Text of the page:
Published April 8, 2011
By LeeAnn Cupidio and Steven Indig
If your organization does not have a technology policy in place to deal with the use of electronic devices such as work-issued computers, Blackberrys and cell phones, now is the time to get one. For those organizations savvy enough to have one, it no doubt needs updating.
We bring this to your attention due to a recent Ontario Court of Appeal decision (R. v. Cole) which dealt with the issue of privacy rights in the workplace. In the decision, the court stated that “if an employer provides devices and allows staff to use them on own time, then they have a right to expect privacy”. This is a complete turnaround from how the courts have typically viewed this issue in the past.
This case involves a teacher who was charged criminally with possession of child pornography after his school found nude photos on the laptop it had issued to him. The school came upon the photos during a regular maintenance check of the equipment. The Principal of the school immediately took possession of the computer, copied the photos onto disc and notified the police. When the police arrived, they seized the laptop and copied the hard drive without obtaining a warrant, saying they believed that since the computer was school board property, they had authority to conduct a search. The court found that the employee had a “reasonable expectation of privacy with respect to the personal content on the computer” and that “the school had no authority to consent to the search”. As a result, the court found that the warrantless search constituted a “violation of his right to be free from unreasonable search and seizure” and the evidence obtained by the police was deemed inadmissible in court.
The school’s actions, however, were perceived differently by the court. The court deemed that the school did not act improperly when it accessed the teacher’s laptop and copied the photos to disc. The court reasoned that em“the photos were discovered while performing normal computer maintenance” and “the preservation of evidence for internal discipline procedure was in accordance with the employer’s obligation to ensure a safe and secure environment”.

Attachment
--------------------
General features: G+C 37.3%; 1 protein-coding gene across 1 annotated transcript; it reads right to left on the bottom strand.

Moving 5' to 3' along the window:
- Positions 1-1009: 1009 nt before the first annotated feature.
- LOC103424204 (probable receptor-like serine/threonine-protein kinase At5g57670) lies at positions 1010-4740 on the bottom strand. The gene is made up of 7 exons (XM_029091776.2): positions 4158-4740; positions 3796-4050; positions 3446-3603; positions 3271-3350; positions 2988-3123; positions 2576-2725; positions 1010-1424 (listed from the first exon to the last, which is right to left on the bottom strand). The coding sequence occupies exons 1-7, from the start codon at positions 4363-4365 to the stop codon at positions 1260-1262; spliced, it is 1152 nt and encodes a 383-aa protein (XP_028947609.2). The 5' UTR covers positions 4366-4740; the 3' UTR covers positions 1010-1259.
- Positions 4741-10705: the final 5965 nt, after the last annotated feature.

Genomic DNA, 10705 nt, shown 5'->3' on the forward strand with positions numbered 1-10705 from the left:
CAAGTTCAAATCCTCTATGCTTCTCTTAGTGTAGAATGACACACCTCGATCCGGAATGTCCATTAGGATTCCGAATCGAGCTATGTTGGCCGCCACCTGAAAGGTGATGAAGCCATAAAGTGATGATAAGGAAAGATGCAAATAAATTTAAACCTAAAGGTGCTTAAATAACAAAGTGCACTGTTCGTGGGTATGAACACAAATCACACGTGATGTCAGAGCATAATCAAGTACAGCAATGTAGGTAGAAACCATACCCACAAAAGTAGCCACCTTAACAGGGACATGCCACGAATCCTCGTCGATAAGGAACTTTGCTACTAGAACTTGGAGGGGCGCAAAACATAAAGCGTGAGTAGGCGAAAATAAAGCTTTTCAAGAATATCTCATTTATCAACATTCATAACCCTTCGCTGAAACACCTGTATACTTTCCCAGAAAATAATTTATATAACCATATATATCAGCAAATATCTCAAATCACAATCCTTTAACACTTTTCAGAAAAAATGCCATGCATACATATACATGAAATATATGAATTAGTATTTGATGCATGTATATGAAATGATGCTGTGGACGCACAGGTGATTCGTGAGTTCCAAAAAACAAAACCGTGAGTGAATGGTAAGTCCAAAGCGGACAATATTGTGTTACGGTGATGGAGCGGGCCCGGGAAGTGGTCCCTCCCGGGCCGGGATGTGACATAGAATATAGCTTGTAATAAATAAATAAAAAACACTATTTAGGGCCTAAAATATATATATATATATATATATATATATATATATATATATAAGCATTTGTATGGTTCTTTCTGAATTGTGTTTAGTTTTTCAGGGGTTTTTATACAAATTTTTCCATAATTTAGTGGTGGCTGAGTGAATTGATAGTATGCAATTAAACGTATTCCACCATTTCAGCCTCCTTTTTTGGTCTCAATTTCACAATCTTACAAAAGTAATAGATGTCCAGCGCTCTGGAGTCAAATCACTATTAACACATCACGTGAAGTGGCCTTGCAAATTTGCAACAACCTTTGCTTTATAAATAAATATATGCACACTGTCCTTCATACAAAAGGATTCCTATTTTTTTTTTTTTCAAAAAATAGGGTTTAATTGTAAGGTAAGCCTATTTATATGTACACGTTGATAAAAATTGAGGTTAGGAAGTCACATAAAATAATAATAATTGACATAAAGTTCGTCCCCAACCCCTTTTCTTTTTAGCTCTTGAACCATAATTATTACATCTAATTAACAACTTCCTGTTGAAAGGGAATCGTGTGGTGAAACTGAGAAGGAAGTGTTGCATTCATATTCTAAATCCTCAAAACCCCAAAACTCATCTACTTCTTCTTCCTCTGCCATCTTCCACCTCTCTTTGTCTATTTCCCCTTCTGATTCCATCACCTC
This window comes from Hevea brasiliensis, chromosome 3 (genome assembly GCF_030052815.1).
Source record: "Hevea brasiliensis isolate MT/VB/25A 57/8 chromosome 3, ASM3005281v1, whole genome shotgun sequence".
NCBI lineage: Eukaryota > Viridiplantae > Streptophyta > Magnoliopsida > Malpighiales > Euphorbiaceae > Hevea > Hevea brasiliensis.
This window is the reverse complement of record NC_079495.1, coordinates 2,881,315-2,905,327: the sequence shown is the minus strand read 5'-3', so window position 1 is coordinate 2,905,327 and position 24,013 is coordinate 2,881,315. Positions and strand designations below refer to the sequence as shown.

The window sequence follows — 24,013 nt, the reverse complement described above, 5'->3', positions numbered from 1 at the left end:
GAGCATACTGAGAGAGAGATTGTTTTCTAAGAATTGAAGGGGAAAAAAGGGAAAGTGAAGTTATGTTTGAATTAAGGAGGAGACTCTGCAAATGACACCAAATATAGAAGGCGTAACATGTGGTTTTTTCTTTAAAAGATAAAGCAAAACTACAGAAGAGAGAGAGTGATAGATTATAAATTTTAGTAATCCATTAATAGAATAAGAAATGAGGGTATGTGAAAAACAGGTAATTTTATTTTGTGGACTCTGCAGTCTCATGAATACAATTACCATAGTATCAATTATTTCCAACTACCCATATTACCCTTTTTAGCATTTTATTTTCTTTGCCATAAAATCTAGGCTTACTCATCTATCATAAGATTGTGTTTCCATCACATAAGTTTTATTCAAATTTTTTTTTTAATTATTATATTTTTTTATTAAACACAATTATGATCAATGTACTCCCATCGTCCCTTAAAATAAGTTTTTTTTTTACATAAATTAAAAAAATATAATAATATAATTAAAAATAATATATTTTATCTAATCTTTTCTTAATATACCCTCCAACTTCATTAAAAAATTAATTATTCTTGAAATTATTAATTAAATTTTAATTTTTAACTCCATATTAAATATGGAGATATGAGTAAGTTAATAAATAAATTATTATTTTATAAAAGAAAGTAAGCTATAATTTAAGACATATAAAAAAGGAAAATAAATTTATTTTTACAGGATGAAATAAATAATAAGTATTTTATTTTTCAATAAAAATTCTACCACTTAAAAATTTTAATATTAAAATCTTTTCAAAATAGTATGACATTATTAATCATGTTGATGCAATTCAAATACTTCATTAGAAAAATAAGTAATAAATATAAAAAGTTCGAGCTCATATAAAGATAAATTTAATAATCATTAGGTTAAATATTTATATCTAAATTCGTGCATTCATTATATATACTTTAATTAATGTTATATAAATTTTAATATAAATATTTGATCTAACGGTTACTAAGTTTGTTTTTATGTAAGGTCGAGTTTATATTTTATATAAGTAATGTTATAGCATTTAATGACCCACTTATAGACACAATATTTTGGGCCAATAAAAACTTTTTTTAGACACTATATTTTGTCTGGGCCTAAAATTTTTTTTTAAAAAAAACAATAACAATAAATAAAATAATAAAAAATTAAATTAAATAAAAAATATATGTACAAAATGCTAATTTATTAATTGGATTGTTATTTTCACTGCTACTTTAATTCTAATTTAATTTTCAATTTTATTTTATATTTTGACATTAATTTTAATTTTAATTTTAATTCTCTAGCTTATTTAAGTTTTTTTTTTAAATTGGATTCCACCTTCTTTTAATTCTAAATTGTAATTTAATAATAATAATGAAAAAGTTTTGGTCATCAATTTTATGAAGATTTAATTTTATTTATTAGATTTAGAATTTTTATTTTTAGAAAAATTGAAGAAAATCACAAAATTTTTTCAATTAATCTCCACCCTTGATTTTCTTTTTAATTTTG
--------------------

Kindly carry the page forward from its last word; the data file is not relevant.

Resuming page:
What effect does this have in the workplace for NSOs and the like?
It is unlikely that this case will have a significant impact on the issue of privacy in the workplace.
For starters, this was a Charter of Rights case, and the expectation of privacy only applied to the police’s search and seizure of the computer, not the employer’s monitoring and/or disciplining of same. Had the police simply obtained the proper search warrant, the evidence would have been admissible in court.
What it does do, however, is make it clear that although an employer may own the mobile equipment being used by its employees (laptop computers, Blackberrys, I-phones, tablets), it does not own the personal content within the equipment, and therefore does not have authority to “consent” to its disclosure to outside parties – without a warrant.
On a more positive side, the decision does acknowledge that in appropriate circumstances, an employer may access data stored by employees on workplace devices, and that such data can be used in disciplinary proceedings. This is relevant to NSOs, PSOs and other sport organizations that employ coaches who work closely with athletes - and use employer-supplied technology to do so.
Who should be concerned with this decision?
This case is important for organizations with employees who work from home or on the road, and use portable devices issued to them by the organization (this would be most NSOs and PSOs with which we are familiar). As an employer, there are many reasons to be concerned with how your employees are using the equipment while away from work. For example, you want to ensure that they are not using the device to do anything illegal, to harass or bully other employees or members of the organization, or to otherwise harm the organization or its reputation.
What can organizations do to ensure they are protected?
Without clear policies, organizations will not be able to control how their computers and other electronic devices are being used. The Sport Law & Strategy Group recommends the following steps to ensure you are in a position to control the use of your property, while providing a safe environment for your employees:
The Sport Law amp; Strategy Group has provided many NSOs with technology policies in the past, and we encourage you to prepare one for your organization. Feel free to contact us if you have any questions or need help drafting or revising an existing policy. As well, check out our previous articles on this and related topics:
Ontario Bans Use of Handheld Devices While Driving (2009)
The Power of Social Networking and Social Media (2009)Some Thoughts on the Rapid Growth of Social Media (2009)